In addition to working at the Bible college medical clinic – in this age of people working from home – she is doing part-time work for the American College of Lifestyle Medicine, training doctors how to treat and reverse diseases with lifestyle habits rather than medications. "I'm a lead faculty for one of their training modules and editing faculty for others," she said.

"My friend and I also just won a large Health Resources & Services Administration grant to start training specialized doctors in Maternal Health outcomes at Loma Linda University," she added. "This promises to be another part-time job that I can do in my free time from here, which will have a big impact for the health of women in San Bernardino and the way doctors are trained to improve women's health."

"Both of these jobs in America promise to be income-generating, and to make me a better doctor for the work I'm doing here," she said.

The doctor said she works one day a week in America via telecommunicating, and that one position is project based and will continue into next year.

"Remember, Malawi is one of the poorest countries in the world," she said. "There are a couple million people, but there is one drive-thru (KFC) and no movie theater in Lilongwe. It's a capital city but is not much different from Fallbrook in terms of small-town feel."

"There is a lot of need and opportunity to help," she added. "It's easy to see patients one at a time, but little opportunity for long-term change due to infrastructure and mindset. I believe many mission hospitals have been doing the same thing for 50 to 100 years without seeing healthy transformations within their communities."

She explained that she tries to facilitate sustainable change using local resources. "We have a different mindset than most medical missionaries."

"We want to make a difference that will last," she explained. "When we leave, we don't want things to be the same as before – we want to see a carry-over."

She said COVID-19 made that clear. "My training is disease prevention, but the way policies, procedures, and mindset worked out in Nkhoma, COVID prevention was hard to implement and devastatingly difficult to maintain. It broke my heart. There were opportunities to make a difference, but fighting COVID in a reactive village environment was so difficult."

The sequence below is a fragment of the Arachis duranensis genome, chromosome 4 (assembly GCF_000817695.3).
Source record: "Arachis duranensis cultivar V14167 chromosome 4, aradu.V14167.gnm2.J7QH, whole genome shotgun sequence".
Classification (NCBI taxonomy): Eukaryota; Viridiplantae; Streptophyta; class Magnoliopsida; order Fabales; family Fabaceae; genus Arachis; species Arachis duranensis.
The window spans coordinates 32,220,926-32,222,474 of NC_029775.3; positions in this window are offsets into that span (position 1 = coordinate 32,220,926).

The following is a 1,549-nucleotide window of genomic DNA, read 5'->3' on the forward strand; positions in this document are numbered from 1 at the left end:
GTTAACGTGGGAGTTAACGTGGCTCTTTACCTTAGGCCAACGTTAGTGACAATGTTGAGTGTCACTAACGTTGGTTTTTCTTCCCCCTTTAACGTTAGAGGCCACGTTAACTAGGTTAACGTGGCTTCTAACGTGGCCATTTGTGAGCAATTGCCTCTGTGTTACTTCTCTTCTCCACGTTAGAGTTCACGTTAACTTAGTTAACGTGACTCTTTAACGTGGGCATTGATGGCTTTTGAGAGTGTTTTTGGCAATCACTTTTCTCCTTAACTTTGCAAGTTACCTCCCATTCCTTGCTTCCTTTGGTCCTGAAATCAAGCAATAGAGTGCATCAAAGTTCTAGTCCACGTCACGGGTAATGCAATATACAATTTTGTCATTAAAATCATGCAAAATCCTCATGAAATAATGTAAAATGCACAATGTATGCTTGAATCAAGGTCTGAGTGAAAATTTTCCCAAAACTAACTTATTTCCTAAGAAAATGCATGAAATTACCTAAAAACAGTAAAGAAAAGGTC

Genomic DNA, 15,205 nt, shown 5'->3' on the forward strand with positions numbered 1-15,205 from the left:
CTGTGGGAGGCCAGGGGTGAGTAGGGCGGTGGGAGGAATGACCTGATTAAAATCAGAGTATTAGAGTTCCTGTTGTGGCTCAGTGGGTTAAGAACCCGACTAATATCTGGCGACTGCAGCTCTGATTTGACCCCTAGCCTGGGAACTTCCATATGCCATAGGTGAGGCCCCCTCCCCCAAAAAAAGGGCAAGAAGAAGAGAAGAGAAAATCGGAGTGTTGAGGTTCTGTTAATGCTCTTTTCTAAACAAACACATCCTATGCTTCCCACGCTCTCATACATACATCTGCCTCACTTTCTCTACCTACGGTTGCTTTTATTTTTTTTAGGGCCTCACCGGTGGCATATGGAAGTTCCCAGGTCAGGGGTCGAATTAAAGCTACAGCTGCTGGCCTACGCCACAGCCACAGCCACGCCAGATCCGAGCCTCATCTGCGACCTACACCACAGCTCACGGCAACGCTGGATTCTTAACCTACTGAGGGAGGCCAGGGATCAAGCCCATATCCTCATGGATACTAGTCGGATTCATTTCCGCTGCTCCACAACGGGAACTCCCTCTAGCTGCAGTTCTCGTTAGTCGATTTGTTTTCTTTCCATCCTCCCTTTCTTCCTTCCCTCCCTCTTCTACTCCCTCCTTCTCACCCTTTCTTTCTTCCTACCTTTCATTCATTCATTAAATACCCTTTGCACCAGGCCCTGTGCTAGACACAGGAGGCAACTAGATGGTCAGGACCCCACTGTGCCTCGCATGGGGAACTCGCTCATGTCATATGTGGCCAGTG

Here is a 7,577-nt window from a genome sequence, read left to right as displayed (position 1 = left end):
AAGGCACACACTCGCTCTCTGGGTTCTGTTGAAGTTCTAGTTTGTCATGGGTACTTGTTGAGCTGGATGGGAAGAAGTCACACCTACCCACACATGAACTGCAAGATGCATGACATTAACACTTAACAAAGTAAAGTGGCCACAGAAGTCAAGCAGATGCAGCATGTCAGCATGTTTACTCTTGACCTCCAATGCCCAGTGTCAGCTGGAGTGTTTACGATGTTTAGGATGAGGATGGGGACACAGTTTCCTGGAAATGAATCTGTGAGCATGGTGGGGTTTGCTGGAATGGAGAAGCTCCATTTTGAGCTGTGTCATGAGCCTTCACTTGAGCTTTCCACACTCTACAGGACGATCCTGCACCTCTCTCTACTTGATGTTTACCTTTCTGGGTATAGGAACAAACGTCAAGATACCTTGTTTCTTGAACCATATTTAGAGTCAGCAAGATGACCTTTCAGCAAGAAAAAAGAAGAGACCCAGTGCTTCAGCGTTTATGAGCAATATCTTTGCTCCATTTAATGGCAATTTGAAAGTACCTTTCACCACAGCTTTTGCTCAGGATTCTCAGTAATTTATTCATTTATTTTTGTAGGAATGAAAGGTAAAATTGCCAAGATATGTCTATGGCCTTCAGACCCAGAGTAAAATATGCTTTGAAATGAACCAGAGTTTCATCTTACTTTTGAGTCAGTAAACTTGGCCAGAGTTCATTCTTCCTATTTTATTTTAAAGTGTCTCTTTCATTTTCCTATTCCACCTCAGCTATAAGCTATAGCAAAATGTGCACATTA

She said that most facilities in Malawi ran out of tests in the later half of last year.

"The mortality rate of adults on the medical ward tripled," she said. "Before COVID, 1 in 20 admissions died, but during COVID that number increased to 1 in 7 or 8. Many died before they even reached the hospital and many hospital deaths are not confirmed as COVID deaths. About half the deaths were from respiratory conditions, but many times we were unable to appropriately rule out COVID as a cause of death due to difficulties with testing."

The country is experiencing its third wave of COVID-19 now, the doctor said.

"It's a public health nightmare," she admitted. "Supplies, vaccinations and tests are all scarce. A government task force has been established, but there is a large number of under-reported cases. The reported cases are just the tip of the iceberg. There is only one major hospital in a region serving a couple million people, with only 4 to 5 ventilators in the country that may be working and accessible to people with COVID-19. It's tough."

Metzler Miller is thankful she caught COVID-19 while in Fallbrook this winter instead of in Malawi.

Their plan has been to return to Fallbrook every two years in December. That happened again this year, but the stay was extended to February because both she and Greg came down with COVID-19.

"We caught it at Christmas, and it hit me a bit hard," she said. "It took me months to be able to start running again. I had it really bad and think I gave it to my parents, but it was nice to be cared for here by family and know hospitals were nearby."

The couple are happy to be healthy again and looking forward to the opportunities in Malawi over the next few months and years.

The Millers can be contacted by email at [email protected]. They also have a blog at for regular updates and information about their work in Malawi.